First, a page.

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Inaction, Stigma Fuel Chechnya's TB Epidemic

  • Claire Bigg

A doctor with Medecins du Monde conducts a checkup on two Chechen women. (file photo)

A doctor with Medecins du Monde conducts a checkup on two Chechen women. (file photo)

Maret Maasheva first blamed her shortness of breath on pregnancy. But the symptoms only got worse when her baby was born. Two months later, she collapsed on the floor of her bedroom, gasping for air.

"I woke up in the middle of the night with the feeling that I was suffocating," she recalls. "I fell on the ground writhing -- I couldn't breathe, either in or out -- then I was coughing so hard I couldn't even talk."

The 35-year-old mother of two was rushed to a hospital in the Chechen capital, Grozny, some 40 kilometers away from her village. There, she was finally diagnosed with tuberculosis.

Three years later, Maret is back in the hospital. She has spent a total of 15 months at Grozny's tuberculosis dispensary, and doctors believe she will need to stay at least another five months before she is well enough to go home.

Tuberculosis, she says, has devastated the lives of those in her family.

The first time she was checked into the dispensary, her daughter was one year old and her son just two months old.

"Now my daughter resents me for not coming home -- she says I've forgotten her," Maret says. "When I visit the children, I can't stay with them. Doctors let me go on the condition that I say hi quickly before going back to the hospital, just enough time for them not to forget their mother's face."

Unchecked Epidemic


Stories like Maret's are increasingly common in Chechnya.

Tuberculosis, after years of decline, is making a comeback in many countries. Conflict zones like Chechnya, where the local population is weakened by prolonged stress and malnourishment, provide a fertile breeding ground for the potentially fatal disease.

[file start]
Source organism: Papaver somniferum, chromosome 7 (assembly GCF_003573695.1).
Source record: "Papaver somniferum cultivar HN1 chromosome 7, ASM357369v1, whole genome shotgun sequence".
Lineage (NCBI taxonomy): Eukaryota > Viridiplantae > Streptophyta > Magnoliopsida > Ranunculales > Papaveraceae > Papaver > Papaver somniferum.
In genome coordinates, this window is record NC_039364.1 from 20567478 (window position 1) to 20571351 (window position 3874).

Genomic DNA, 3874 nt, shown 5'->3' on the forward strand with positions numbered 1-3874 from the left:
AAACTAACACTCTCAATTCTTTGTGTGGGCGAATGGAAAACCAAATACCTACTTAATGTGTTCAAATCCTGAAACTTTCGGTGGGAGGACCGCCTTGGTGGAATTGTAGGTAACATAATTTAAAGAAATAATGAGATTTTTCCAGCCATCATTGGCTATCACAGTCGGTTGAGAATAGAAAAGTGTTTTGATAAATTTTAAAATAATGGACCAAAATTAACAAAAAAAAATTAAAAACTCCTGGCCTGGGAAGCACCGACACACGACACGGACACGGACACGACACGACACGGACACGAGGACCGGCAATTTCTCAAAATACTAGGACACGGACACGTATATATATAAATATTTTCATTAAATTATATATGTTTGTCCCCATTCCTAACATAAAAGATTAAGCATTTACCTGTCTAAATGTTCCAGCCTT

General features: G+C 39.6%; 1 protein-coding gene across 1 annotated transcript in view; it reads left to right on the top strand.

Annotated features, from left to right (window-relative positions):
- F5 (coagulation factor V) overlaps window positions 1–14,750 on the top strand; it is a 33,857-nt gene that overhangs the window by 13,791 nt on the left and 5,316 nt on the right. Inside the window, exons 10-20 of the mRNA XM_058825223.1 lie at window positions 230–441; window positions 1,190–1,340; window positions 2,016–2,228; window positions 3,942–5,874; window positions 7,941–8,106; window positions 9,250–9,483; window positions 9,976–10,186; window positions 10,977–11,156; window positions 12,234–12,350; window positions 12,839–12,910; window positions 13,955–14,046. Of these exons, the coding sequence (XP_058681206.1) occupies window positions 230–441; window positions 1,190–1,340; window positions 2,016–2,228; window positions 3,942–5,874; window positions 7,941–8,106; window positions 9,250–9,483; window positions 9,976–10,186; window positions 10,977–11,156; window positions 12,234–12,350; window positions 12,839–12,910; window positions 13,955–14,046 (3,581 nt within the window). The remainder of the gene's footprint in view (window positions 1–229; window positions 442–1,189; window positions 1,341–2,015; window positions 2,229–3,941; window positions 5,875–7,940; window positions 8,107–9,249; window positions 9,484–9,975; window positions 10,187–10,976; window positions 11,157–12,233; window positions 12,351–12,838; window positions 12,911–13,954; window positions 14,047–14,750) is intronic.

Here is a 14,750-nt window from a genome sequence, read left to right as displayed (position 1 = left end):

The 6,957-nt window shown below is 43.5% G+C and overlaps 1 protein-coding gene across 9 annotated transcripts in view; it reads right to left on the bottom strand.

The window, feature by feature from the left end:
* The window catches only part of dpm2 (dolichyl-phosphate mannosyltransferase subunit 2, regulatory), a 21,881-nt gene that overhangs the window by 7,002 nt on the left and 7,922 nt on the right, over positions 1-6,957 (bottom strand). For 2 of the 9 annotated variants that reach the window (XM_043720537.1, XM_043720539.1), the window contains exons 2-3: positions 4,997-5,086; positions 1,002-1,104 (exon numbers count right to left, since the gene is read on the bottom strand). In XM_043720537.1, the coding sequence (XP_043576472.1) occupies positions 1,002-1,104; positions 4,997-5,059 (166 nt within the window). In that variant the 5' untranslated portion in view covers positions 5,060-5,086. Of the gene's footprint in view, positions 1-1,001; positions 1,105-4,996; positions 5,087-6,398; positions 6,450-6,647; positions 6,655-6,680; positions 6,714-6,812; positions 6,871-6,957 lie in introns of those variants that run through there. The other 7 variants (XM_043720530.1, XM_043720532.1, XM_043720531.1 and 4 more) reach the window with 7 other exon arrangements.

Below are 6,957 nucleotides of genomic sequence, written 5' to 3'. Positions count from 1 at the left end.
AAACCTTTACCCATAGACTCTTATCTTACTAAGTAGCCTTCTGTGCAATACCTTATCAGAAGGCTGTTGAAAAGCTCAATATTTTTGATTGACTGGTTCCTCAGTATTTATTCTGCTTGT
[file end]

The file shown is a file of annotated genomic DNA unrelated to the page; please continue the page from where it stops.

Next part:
Chechnya's war-battered medical infrastructure and a long-standing stigma associated with tuberculosis further fuel what experts say has grown into a major health crisis.

"This is an epidemic; the situation in Chechnya is unprecedented," says Simon Rasin from International Medical Corps, a U.S. group that has been fighting tuberculosis in the North Caucasus for the past decade. "The 20 years that followed the breakup of the Soviet Union and the 15 years of war have brought tuberculosis back to the scene."

There are 325 registered TB sufferers for every 100,000 residents in Chechnya, and the real number could be much higher. In comparison, Moscow has 77 cases per every 100,000 people; in European countries, the number drops to a dozen.

The average TB sufferer is thought to infect 15-20 people a year.
Considering that the average tuberculosis sufferer is thought to contaminate 15 to 20 people every year, a timely response to the disease could save hundreds of lives.

Authorities are aware of the problem. The Chechen Health Ministry and the Akhmad Kadyrov foundation, a charity overseen by the republic's powerful president, Ramzan Kadyrov, have sponsored the construction of Grozny's tuberculosis dispensary.

But doctors say that with just 70 beds, the facility is unable to cope with the outbreak.

They have been pleading with authorities to reopen the capital's former tuberculosis hospital, a vast structure that was damaged and mined during the Chechen wars.

Hospital In Ruins


The Russian government earmarked more than $9 million to rebuild the hospital two years ago as part of Grozny's vast reconstruction program. But work cannot start until the territory is demined, a painstaking chore that local authorities appear in no rush to perform.

Arbi Saidullayev, the head of the smaller, functioning tuberculosis dispensary, says the district's military department has refused to proceed with the demining.